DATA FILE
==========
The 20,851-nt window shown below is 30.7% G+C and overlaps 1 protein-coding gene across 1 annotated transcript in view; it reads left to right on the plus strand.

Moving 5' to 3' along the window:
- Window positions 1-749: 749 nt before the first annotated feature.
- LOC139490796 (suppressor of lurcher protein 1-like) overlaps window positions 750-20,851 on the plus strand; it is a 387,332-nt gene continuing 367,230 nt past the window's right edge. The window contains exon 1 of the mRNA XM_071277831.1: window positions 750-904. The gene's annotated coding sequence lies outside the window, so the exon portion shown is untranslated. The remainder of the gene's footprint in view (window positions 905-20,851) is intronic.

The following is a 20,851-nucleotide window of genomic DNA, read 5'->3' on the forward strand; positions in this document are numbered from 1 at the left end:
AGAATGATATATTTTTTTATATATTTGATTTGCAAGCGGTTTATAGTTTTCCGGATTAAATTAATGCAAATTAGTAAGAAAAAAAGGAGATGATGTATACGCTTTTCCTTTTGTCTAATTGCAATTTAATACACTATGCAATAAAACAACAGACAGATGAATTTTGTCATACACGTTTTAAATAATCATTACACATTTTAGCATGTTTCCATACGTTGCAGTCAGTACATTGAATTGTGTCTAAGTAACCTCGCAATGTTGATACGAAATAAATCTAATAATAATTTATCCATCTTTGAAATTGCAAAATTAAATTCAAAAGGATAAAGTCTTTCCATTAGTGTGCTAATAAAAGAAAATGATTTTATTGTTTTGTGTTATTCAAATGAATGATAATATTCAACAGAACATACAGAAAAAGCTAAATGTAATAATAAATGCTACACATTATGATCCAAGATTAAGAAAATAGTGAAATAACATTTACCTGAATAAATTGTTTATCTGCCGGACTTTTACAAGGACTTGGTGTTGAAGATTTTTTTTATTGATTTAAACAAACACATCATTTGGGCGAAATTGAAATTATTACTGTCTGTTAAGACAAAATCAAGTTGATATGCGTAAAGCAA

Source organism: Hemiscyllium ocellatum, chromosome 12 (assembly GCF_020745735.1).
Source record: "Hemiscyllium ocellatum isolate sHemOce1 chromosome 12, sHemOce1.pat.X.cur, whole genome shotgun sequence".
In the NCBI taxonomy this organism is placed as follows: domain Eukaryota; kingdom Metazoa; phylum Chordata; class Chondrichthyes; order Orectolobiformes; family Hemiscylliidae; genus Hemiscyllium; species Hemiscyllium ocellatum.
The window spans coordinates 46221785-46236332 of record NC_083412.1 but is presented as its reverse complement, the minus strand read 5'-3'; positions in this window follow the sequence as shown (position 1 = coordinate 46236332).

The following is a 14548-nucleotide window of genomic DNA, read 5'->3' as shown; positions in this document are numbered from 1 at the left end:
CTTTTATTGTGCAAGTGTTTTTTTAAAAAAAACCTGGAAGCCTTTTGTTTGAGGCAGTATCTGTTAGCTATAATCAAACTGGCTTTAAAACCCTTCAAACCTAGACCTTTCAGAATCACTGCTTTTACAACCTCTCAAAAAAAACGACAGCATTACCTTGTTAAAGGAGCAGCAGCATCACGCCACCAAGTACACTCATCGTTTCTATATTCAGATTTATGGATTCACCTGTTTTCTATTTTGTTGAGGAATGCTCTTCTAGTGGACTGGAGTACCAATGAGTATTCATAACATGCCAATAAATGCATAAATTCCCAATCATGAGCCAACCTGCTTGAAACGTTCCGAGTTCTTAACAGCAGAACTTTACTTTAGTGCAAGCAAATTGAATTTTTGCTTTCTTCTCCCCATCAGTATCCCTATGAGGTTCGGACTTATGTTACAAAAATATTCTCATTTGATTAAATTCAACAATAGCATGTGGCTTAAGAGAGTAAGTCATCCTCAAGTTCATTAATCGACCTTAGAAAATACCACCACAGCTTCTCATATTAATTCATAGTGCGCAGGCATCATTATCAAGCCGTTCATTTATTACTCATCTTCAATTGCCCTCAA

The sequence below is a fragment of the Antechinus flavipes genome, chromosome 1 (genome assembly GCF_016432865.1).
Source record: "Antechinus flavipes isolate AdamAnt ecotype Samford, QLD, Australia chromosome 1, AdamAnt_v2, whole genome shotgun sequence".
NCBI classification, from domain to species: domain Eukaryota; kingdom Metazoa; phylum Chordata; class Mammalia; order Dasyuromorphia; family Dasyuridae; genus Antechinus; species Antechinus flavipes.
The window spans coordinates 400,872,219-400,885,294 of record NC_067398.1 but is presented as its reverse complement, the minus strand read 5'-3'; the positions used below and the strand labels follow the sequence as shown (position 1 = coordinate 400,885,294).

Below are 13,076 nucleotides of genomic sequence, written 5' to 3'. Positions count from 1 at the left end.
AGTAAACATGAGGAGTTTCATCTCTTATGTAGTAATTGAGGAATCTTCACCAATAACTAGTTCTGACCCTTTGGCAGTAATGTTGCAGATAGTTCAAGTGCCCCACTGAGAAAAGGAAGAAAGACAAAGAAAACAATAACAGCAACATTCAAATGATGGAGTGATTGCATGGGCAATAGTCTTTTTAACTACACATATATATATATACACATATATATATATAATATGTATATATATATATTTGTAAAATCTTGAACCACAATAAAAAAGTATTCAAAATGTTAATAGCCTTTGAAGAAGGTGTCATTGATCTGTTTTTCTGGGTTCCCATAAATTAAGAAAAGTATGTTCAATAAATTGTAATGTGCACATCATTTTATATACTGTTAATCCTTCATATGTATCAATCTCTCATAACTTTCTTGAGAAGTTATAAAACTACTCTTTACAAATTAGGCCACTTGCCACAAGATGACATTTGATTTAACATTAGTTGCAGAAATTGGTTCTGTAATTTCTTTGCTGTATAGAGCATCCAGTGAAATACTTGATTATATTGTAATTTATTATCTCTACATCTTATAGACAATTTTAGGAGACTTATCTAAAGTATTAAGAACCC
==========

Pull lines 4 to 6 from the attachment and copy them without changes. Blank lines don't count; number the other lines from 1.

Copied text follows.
- LOC139490796 (suppressor of lurcher protein 1-like) overlaps window positions 750-20,851 on the plus strand; it is a 387,332-nt gene continuing 367,230 nt past the window's right edge. The window contains exon 1 of the mRNA XM_071277831.1: window positions 750-904. The gene's annotated coding sequence lies outside the window, so the exon portion shown is untranslated. The remainder of the gene's footprint in view (window positions 905-20,851) is intronic.

The following is a 20,851-nucleotide window of genomic DNA, read 5'->3' on the forward strand; positions in this document are numbered from 1 at the left end:
AGAATGATATATTTTTTTATATATTTGATTTGCAAGCGGTTTATAGTTTTCCGGATTAAATTAATGCAAATTAGTAAGAAAAAAAGGAGATGATGTATACGCTTTTCCTTTTGTCTAATTGCAATTTAATACACTATGCAATAAAACAACAGACAGATGAATTTTGTCATACACGTTTTAAATAATCATTACACATTTTAGCATGTTTCCATACGTTGCAGTCAGTACATTGAATTGTGTCTAAGTAACCTCGCAATGTTGATACGAAATAAATCTAATAATAATTTATCCATCTTTGAAATTGCAAAATTAAATTCAAAAGGATAAAGTCTTTCCATTAGTGTGCTAATAAAAGAAAATGATTTTATTGTTTTGTGTTATTCAAATGAATGATAATATTCAACAGAACATACAGAAAAAGCTAAATGTAATAATAAATGCTACACATTATGATCCAAGATTAAGAAAATAGTGAAATAACATTTACCTGAATAAATTGTTTATCTGCCGGACTTTTACAAGGACTTGGTGTTGAAGATTTTTTTTATTGATTTAAACAAACACATCATTTGGGCGAAATTGAAATTATTACTGTCTGTTAAGACAAAATCAAGTTGATATGCGTAAAGCAA